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Coyote Shadow Tracker

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broceinboise you are over thinking it. I see that you are very adverse in taking pictures and looking for over pressure signs so you must be knowledgeable about reloading. You need to chronograph along with checking what the suggested loads should be. I see all too often where a reloader is trying to get the highest velocity and pushing the limits. You didn't mention what the velocity is for your pictures of primers. My suggestion is go with a published load and work it for accuracy. You will be much better off for first an accurate load and most likely better barrel life.
 

MagnumManiac

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First thing to look for is how easily a new primer seats. If it is loose, you have gone past the elastic limit of the brass, regardless of the velocity or other signs.
I find certain brands of brass will exhibit ejector marks straight off the bat, the brass is soft.
My comp Norma brass is only good for 5 firings, then primer pockets open up. It will also show early signs of ejector marks even though it has heaps more capacity than other brands.
If you use the same brand of primer and track appearance across several cartridges, you can get a good take on when you have surpassed normal pressures, but you must understand that just like brass cases, the hardness between lots can vary significantly.

Cheers.
 
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Deleted member 120585

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broceinboise you are over thinking it. I see that you are very adverse in taking pictures and looking for over pressure signs so you must be knowledgeable about reloading. You need to chronograph along with checking what the suggested loads should be. I see all too often where a reloader is trying to get the highest velocity and pushing the limits. You didn't mention what the velocity is for your pictures of primers. My suggestion is go with a published load and work it for accuracy. You will be much better off for first an accurate load and most likely better barrel life.
there is no "published load" for a 143 hammer or 145 lrx ...and chrono is enroute
 

TRexF16

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there is no "published load" for a 143 hammer or 145 lrx ...and chrono is enroute
Have you found ANY published, pressure-tested load data for IMR 4166 in the 280 AI with any weight bullet? I only did a quick internet search but couldn't find any.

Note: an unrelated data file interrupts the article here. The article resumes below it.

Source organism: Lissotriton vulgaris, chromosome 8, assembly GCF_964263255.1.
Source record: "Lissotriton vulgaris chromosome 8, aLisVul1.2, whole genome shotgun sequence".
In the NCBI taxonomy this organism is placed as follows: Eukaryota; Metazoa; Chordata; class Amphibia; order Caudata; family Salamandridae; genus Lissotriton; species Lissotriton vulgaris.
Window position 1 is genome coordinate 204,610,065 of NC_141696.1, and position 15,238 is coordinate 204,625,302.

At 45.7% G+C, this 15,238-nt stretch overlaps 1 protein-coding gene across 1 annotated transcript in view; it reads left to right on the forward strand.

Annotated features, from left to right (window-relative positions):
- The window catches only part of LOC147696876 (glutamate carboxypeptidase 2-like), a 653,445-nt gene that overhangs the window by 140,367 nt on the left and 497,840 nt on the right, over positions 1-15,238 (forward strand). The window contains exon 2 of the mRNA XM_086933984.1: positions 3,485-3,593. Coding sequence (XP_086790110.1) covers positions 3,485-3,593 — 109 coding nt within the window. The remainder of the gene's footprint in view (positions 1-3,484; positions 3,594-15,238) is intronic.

Please post the link if you've got some as that will help a lot with the discussion.

If the answer is no that could be a clue...
My gut says it's too fast-burning for optimum velocities with those bullets in the 280 AI but I could be wrong. That doesn't mean you won't get a good accurate load at a lower velocity, which will kill just fine. But I bet that's not what is being sought.

Cheers,
Rex
 

TRexF16

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Hey Bruce,
In trying to run down some 280AI data for IMR 4166, I ran into your similar thread over on Rokslide.
It looks like you are doing a good job of your due diligence.
That chronograph is going to help out a lot - look forward to hearing what it shows you. Keep in mind that fast powder is going to hit its highest safe velocity at a slower speed than some of the slower burning powders might.
Also, as you probably know, folks who have tested what we tend to treat as traditional "pressure signs" against actual modern strain-gauge pressure equipment, have found our traditional "signs" don't often begin to manifest until north of 70K PSI, particularly in nice modern tight tolerance rifles. Can we get away with loading multiple times at these pressures in such rifles? Probably, maybe most of the time? Who knows?

Good luck with it - I think you're doing a good job of being careful.
Rex
 

Bob Wright

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I think Reloder23 and a mag primer would be the correct combo. Quite a few of us have moved to it on the 280AI and it's just been worked up in my 7RM with a 180 Berger. Easy load workup and speed comes way easier than the Hodgdon powder I was using.
 

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